Title: Digital PR Manager
Average experience needed: 3 years
Average starting salary: £35,000
Average top salary: £45,666
A Digital PR Manager should have about three years of experience. The average starting salary for a Digital PR Manager is £35,000 and the average top salary of a Digital PR Manager is £45,666.
At the Digital PR Manager level, employers are looking for substantial experience in all aspects of Digital PR. You’ll need substantial experience with several different types of clients from companies large and small, in the UK and worldwide. You’ll be responsible for campaign results and meeting KPIs at this level, so you’ll need to have examples at the ready of how you’ve met and exceeded coverage goals.
A Digital PR Manager also has to have experience managing a team effectively, as well as having the ability to develop a team, mentor team members, and know a bit about team building.
One thing missing was required experience in business development and creating training systems and/or documents. It was a bit surprising not to see those aspects of the role missing as they usually take a key place in managing a team of Digital PR professionals.
Here are some questions that may be asked in a Digital PR Manager interview:
Do you have experience building a team? Explain how you approached it.
What qualities and experience do you look for when interviewing for digital PR roles?
Tell us about a time when you had to deliver difficult news to a client.
What do you do if a campaign is not successful?
Give an example of a time when a team member wasn’t performing as well as they could and what you did about it.
What is Head of Digital PR?
Title: Head of Digital PR
Average experience needed: 3 years
Average starting salary: £45,000
Average top salary: £50,000
And finally, Head of Digital PR. The average experience required for a Head of Digital PR is also listed at three years, which was the same as the Manager job adverts; however, several of the jobs listed seemed to prefer that the person have a couple of years’ experience in a Digital PR Manager role first, vs. three years working up the ranks of Digital PR like the Manager role. The average starting salary for a Head of Digital PR is £45,000, while the average top salary for a Head of Digital PR is £50,000.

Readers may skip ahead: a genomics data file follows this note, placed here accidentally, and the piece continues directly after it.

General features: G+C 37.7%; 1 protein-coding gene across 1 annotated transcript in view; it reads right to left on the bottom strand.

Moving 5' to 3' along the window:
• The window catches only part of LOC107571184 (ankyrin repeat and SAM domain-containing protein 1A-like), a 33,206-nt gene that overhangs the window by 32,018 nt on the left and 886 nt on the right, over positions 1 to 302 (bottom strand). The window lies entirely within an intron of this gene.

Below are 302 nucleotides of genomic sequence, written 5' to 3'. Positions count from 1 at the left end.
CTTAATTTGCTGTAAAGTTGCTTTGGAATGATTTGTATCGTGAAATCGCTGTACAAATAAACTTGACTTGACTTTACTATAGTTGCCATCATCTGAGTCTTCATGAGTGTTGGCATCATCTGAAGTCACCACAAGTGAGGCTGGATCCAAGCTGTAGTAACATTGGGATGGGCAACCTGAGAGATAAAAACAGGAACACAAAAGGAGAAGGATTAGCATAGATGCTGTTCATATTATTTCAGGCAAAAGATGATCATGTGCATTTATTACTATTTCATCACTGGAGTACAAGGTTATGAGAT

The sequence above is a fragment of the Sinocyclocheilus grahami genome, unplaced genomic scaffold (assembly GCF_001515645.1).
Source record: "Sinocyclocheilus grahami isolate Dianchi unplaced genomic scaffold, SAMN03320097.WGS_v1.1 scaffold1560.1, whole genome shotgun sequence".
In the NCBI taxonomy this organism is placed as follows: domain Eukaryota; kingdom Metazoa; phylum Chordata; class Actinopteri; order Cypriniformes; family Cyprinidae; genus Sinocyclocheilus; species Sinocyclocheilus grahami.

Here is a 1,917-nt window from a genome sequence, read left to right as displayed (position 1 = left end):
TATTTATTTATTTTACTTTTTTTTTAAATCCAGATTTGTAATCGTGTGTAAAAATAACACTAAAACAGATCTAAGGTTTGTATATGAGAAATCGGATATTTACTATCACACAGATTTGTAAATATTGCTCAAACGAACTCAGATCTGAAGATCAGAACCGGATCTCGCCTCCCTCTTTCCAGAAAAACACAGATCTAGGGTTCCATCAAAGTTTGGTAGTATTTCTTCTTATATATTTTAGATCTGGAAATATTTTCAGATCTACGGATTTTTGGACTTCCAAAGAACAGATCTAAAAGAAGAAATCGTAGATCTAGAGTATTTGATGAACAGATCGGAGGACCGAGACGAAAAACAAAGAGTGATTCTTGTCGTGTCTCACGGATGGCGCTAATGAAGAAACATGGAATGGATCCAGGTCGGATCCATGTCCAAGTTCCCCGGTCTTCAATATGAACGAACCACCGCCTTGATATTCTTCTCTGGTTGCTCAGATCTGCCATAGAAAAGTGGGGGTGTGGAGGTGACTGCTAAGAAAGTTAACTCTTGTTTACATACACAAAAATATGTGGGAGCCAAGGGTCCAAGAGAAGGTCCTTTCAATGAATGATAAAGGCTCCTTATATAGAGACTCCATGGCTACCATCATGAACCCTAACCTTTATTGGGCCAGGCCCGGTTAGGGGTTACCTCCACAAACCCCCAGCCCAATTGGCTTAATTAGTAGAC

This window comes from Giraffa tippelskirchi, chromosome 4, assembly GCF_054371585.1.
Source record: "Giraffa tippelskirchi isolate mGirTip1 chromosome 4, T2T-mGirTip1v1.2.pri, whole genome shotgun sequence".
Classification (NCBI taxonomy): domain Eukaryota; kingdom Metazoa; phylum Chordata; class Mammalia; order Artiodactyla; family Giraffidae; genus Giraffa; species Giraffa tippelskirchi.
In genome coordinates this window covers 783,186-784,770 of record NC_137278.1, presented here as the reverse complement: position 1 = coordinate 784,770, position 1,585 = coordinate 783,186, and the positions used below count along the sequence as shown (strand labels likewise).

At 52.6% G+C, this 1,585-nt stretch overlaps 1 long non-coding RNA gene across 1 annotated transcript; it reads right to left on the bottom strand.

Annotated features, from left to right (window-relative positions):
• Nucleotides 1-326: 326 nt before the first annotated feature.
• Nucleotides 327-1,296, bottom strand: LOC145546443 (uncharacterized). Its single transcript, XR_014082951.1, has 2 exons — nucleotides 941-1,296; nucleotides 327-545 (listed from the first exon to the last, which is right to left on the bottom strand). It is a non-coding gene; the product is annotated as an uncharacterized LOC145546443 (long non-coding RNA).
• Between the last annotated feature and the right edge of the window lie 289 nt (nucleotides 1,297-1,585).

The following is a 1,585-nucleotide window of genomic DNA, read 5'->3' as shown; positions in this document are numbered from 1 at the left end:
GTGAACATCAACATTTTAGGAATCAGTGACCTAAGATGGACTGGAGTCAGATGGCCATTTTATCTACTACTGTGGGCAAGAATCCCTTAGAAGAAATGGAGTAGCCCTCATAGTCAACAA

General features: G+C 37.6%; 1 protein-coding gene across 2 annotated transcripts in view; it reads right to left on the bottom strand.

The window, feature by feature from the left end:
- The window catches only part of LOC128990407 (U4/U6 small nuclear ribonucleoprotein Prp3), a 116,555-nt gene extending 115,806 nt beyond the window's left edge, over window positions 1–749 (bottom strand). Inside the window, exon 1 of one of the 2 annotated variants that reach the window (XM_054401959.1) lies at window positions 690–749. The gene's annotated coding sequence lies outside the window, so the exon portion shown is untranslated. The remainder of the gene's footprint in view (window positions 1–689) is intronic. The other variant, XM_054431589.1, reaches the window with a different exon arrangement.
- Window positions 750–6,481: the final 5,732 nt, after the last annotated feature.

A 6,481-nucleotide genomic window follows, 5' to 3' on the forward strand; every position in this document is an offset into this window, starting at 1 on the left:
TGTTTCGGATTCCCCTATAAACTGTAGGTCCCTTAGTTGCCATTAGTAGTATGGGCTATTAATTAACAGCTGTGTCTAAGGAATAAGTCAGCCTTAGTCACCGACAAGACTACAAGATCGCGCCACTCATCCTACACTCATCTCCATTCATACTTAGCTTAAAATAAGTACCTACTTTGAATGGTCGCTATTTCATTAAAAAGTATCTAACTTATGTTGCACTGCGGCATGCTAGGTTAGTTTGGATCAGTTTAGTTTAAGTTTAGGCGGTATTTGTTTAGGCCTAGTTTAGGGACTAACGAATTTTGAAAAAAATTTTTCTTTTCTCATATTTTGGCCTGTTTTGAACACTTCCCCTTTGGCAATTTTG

The main focus of the Head of Digital PR roles is on clients. It's all about having experience with corporate clients, blue chip clients, household name clients - so this is probably another time to name drop your current and past client rosters.
Then we have team experience, for which the focus is on team management, team leadership, team performance for clients and working with and managing client teams.
Also mentioned were general SEO skills and leadership. This is also the first stage where managing budgets appears in job roles - both clients’ budgets and department budgets.
What wasn't really mentioned was ideation or anything creative. Unfortunately at the Head of Digital PR level the emphasis isn’t on the creative skills! There wasn’t a heavy push for individual campaign results at this level, but more of a push for the whole department’s performance at this level.
Here are some questions that may be asked in a Head of Digital PR interview:
What's the highest profile account you've worked on so far?
Describe your approach to team leadership. What sort of team environment do you encourage?
Do you have experience managing budgets and if so, to what level or what amount?
And finally, how are you looking to progress further in your career? Do you have a three or even a five year plan?
To recap, if you want to be a Digital PR Executive, you should focus on teamwork, content writing and media contacts. If you want to be a Digital PR Strategist, you should focus on client relations, teamwork and campaign structure. If you want to be a Digital PR Consultant, you should focus on mentoring in your teams, building your experience and leading client work. If you want to be a Digital PR Manager, you should focus on client relationships, team training and management of high-level campaigns and their budgets. If you want to be Head of Digital PR, you should focus on client relations, building teams, leadership, SEO knowledge and any type of experience you can get.
Also of note, only two of the roles in all the roles we analysed required a degree in PR, journalism or marketing. Three roles listed degrees as advantageous or nice to have, but that was all.
For all the roles across all the levels, the words most mentioned throughout the job listings were teams, followed by clients, followed by campaigns, then followed by media.
Hopefully you now have a good understanding of the Digital PR skills that are most important for where you’re currently working in your career, as well as what skills you need to focus upon as you move your way up through the ranks of your Digital PR career.
Methodology: We analysed 35 available UK-based job roles listed online in July 2021 and looked for trending requirements listed throughout.